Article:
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Private Land + Public Recreational Use = Immunity (NJ)

January 21, 2016

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New Jersey’s Landowners’ Liability Act (“LLA”) provides immunity from certain liability suits to property owners whose land is open for the public’s use and enjoyment along the state’s waterfronts.  See N.J.S.A. § 2A:42A.  The LLA is New Jersey’s version of a recreation use statue (“RUS”) intended to encourage property owners to provide free public access for outdoor activities such as hunting, fishing, hiking and even simply walking in a waterfront park.  Although initially designed to provide incentive to owners of agricultural lands and woodlands to open up their lands to the public without fear of liability, the Act was broadened in 1991 to extend more generally to “premises” on both natural and improved property, even if part of a “commercial enterprise.”
In<em> Fujino Niiya v. Grand Cove Master Association, Inc</em>., a condominium association sought immunity in litigation for personal injuries by a woman who tripped and fell on an uneven paver along a walkway adjacent to the Hudson River.  Considered a part of New Jersey’s tidal waterways and its shores, the complex was obligated by regulations to maintain 24-hour public access to the riverside walkway. <em>See</em> N.J.A.C. § 7:7E-3:48(e).  The Association’s Board President testified that he personally walked on the sidewalk and premises multiple times every day to ensure the public’s safety.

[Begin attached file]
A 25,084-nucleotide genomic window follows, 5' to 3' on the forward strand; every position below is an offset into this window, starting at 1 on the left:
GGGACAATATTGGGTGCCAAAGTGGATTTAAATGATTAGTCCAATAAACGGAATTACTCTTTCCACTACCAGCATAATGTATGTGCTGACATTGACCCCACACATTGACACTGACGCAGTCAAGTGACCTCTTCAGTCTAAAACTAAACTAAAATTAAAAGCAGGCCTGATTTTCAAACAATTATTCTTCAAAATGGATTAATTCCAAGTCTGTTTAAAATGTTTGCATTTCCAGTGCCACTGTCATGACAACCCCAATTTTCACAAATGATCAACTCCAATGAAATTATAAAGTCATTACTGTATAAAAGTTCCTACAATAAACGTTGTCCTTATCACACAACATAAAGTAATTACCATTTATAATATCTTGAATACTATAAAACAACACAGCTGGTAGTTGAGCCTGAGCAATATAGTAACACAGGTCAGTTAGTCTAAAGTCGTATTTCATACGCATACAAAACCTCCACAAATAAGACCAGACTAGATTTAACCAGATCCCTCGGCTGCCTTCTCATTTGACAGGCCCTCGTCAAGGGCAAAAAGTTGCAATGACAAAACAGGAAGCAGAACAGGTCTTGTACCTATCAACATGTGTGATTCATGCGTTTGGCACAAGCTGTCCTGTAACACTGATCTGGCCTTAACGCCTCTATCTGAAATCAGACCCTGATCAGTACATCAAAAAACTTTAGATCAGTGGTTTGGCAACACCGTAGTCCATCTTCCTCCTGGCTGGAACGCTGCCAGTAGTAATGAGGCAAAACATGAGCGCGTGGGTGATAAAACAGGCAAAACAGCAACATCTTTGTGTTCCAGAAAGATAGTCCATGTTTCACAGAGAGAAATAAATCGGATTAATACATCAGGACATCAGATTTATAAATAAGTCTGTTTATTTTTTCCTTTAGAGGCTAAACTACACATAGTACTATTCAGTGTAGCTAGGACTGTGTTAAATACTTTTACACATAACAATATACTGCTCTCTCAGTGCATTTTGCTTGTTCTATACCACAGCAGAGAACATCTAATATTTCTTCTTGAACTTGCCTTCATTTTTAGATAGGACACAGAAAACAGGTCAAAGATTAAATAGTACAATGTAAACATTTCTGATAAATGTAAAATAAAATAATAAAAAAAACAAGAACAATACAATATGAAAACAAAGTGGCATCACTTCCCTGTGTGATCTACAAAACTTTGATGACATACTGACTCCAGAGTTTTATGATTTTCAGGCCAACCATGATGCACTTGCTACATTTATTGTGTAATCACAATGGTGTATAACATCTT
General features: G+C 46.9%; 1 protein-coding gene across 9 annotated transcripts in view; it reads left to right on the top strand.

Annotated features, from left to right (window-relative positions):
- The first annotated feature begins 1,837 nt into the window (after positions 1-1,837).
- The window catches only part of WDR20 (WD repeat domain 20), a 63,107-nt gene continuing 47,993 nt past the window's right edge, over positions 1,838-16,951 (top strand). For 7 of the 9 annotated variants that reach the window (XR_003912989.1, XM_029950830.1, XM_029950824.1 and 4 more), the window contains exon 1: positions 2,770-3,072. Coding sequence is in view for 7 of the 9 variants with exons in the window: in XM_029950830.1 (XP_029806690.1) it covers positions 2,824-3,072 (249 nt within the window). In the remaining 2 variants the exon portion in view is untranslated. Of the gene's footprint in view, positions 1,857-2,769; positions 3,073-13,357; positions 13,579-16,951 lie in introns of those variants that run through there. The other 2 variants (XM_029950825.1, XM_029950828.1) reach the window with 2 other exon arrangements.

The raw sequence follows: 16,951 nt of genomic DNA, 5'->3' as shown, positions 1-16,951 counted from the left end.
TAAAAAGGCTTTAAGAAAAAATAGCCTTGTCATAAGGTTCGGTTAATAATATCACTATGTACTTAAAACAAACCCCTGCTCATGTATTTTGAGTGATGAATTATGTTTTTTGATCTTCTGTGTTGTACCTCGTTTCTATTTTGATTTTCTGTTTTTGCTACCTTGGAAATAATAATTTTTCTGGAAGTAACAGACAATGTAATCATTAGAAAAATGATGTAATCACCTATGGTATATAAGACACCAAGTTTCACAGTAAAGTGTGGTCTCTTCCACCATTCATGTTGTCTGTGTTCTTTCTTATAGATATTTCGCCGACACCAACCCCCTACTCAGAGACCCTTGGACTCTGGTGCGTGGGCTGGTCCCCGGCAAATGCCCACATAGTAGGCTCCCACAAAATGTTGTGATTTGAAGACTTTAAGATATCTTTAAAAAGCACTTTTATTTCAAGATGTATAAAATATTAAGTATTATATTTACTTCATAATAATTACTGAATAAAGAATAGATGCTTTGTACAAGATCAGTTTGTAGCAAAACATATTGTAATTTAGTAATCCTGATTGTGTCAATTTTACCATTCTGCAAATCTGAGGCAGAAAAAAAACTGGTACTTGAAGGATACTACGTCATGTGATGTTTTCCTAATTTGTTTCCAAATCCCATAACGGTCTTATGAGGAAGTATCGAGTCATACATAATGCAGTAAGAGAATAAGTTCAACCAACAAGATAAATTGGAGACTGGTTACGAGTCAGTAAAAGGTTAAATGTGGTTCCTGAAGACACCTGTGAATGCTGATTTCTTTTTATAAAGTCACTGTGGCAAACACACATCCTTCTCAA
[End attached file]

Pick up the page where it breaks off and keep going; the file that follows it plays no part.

The plaintiff testified that it “was a beautiful day,” so she decided to “take a little walk” with her granddaughter along the walkway by the river.  In granting summary judgment, the motion judge noted that this was “precisely the situation contemplated by the Legislature” in enacting the LLA.  The plaintiff had access to the walkway along the river because of the laws and regulations opening up otherwise private spaces to the public.  However, “a critical aspect of that public policy” was “to limit the liability of private developers who provide and maintain access for the public to enjoy the land abutting the Hudson River.”
The LLA is a little referenced immunity that offers protection to property owners who provide recreational opportunities to the public.  In this case, the judge recognized the policy of encouraging the public enjoyment of such private lands is well-served by enforcing its application.
Thanks to Ann-Marie Murzin for her contribution.
For more information, contact Denise Fontana Ricci at <a href=""><u></u></a>.


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